Not obtaining trademark registrations early may prove costly.
The industry-leading Sony PlayStation is a household name even for non-gamers1. The ‘PlayStation 4’ (or more colloquially referred to as ‘PS4’) released in 2013 became the fastest selling gaming console in history. The very eagerly awaited ‘PS5’ or expected launch in November 2020.
While expected to dominate next-gen gaming, the ‘PS5’ faces an awkward scenario in India: the ‘PS5’ brand had been trademarked in India, but it wasn’t by Sony.
It is reported that a Delhi resident named Hitesh Awani filed to register ‘PS5’ in
October 20192. It is unclear as to why Sony did not file it any earlier although the first news of Sony’s next PlayStation came in April 20193 and the hardware specifications confirmed in October 20194.
Sony has a few options including challenging / acquiring Awani’s registration or changing the ‘PS5’ name to something else. Whichever way, it will come at a cost. Currently the ‘PS5’ may not be available for pre-order in India5 and the launch date for the 2nd most populous country on Earth is uncertain.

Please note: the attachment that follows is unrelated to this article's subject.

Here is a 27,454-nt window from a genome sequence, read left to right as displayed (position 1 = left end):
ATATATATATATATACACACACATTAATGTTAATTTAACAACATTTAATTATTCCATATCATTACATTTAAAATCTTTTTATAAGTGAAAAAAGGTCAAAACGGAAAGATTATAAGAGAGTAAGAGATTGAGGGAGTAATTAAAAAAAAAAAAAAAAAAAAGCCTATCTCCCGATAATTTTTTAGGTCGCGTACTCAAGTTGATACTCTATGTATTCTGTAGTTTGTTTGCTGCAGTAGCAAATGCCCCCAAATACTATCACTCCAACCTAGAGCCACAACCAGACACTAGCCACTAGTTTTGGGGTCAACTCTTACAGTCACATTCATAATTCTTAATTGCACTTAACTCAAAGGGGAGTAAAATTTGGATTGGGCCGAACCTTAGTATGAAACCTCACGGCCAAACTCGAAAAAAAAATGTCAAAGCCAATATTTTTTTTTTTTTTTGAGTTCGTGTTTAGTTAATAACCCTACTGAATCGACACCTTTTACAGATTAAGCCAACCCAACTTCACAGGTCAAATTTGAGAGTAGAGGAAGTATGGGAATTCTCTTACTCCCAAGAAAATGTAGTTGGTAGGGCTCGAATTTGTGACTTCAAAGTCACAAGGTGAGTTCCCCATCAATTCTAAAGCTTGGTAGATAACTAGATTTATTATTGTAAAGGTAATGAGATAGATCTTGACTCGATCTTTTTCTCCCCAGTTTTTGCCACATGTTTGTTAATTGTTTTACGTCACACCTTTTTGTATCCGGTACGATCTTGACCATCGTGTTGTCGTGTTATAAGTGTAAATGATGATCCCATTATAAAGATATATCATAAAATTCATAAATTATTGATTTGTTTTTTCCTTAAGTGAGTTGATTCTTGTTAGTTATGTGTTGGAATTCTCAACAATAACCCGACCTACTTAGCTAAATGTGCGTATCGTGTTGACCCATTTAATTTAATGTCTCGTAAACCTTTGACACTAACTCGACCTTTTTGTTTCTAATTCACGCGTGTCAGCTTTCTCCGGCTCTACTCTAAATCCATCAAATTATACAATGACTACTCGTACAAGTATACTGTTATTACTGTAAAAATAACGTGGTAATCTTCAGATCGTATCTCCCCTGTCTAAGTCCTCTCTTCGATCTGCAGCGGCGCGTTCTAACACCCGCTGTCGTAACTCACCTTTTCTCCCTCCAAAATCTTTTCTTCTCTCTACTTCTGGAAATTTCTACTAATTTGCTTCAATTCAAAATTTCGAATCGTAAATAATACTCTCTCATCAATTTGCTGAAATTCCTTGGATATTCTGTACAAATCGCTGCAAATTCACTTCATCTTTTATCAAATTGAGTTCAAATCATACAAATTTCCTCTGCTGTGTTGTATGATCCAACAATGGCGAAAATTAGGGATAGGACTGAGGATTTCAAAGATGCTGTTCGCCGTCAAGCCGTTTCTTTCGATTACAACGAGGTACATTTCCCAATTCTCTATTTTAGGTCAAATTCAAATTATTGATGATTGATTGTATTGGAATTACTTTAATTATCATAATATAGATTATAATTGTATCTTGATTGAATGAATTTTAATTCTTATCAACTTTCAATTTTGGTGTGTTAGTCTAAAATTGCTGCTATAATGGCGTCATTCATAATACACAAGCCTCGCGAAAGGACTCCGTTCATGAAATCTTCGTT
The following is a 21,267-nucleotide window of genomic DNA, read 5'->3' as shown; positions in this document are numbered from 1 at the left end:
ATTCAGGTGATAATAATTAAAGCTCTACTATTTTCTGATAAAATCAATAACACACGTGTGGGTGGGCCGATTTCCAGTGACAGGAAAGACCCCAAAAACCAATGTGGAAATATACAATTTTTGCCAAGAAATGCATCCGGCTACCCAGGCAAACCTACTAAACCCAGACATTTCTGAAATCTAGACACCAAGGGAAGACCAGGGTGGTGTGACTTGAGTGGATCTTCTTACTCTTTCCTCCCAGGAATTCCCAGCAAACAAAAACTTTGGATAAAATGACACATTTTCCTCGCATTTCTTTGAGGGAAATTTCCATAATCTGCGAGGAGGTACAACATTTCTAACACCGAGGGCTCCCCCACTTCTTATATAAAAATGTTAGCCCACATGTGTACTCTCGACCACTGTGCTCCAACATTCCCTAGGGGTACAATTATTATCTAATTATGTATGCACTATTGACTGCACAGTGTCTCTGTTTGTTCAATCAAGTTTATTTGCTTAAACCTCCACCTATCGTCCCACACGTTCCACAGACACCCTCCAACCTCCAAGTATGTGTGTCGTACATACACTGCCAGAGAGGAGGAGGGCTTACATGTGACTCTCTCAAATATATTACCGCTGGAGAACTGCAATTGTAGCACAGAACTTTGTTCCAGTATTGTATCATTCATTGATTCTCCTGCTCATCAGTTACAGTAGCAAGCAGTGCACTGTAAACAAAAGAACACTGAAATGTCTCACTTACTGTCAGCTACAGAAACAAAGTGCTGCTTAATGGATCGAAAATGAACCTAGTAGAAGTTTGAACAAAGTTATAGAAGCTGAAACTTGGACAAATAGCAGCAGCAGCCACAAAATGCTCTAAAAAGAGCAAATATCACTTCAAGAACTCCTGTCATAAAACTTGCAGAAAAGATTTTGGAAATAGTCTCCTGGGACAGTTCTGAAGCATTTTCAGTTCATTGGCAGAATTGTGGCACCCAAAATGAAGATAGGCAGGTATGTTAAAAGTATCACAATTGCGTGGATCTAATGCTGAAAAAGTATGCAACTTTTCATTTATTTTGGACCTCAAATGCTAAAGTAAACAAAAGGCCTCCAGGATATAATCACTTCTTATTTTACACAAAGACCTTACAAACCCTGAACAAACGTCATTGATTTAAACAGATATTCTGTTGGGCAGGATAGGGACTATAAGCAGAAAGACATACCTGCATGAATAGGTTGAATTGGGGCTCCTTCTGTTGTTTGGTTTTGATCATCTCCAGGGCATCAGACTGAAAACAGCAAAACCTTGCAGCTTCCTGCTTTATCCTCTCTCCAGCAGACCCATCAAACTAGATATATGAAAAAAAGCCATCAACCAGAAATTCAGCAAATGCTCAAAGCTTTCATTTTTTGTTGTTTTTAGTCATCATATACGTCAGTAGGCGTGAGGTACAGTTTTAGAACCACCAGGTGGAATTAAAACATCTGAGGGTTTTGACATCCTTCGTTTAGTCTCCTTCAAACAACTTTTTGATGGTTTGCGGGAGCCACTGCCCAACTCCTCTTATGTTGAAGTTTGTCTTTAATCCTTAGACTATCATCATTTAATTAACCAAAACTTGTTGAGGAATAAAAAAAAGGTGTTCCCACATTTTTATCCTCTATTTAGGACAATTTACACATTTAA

Pay to use or forced to change
This is not the first case emphasising the significance of registering your trademark in advance. Brands have had to change their appearance in other countries.
Here are a few examples:
When Burger King attempted to expand its operations into Australia, ‘Burger King’ was already trademarked by a takeaway food shop in Adelaide.6
As a result, the Australian franchisee adopts the mark:
Asus was restrained by the Delhi High Court from using Zen for branding its products due to similar trademark registered by another.7
As a result, ASUS renamed the ZenFone 6 to ‘ASUS 6Z’,
When TJX Companies expanded to UK and Ireland, the US store decided to change its name to ‘TK Maxx’, to avoid confusion with another established department store called TJ Hughes.8
The company from Ireland changed its name to ‘Primark’, to avoid legal action by US retailer J.C.Penney.9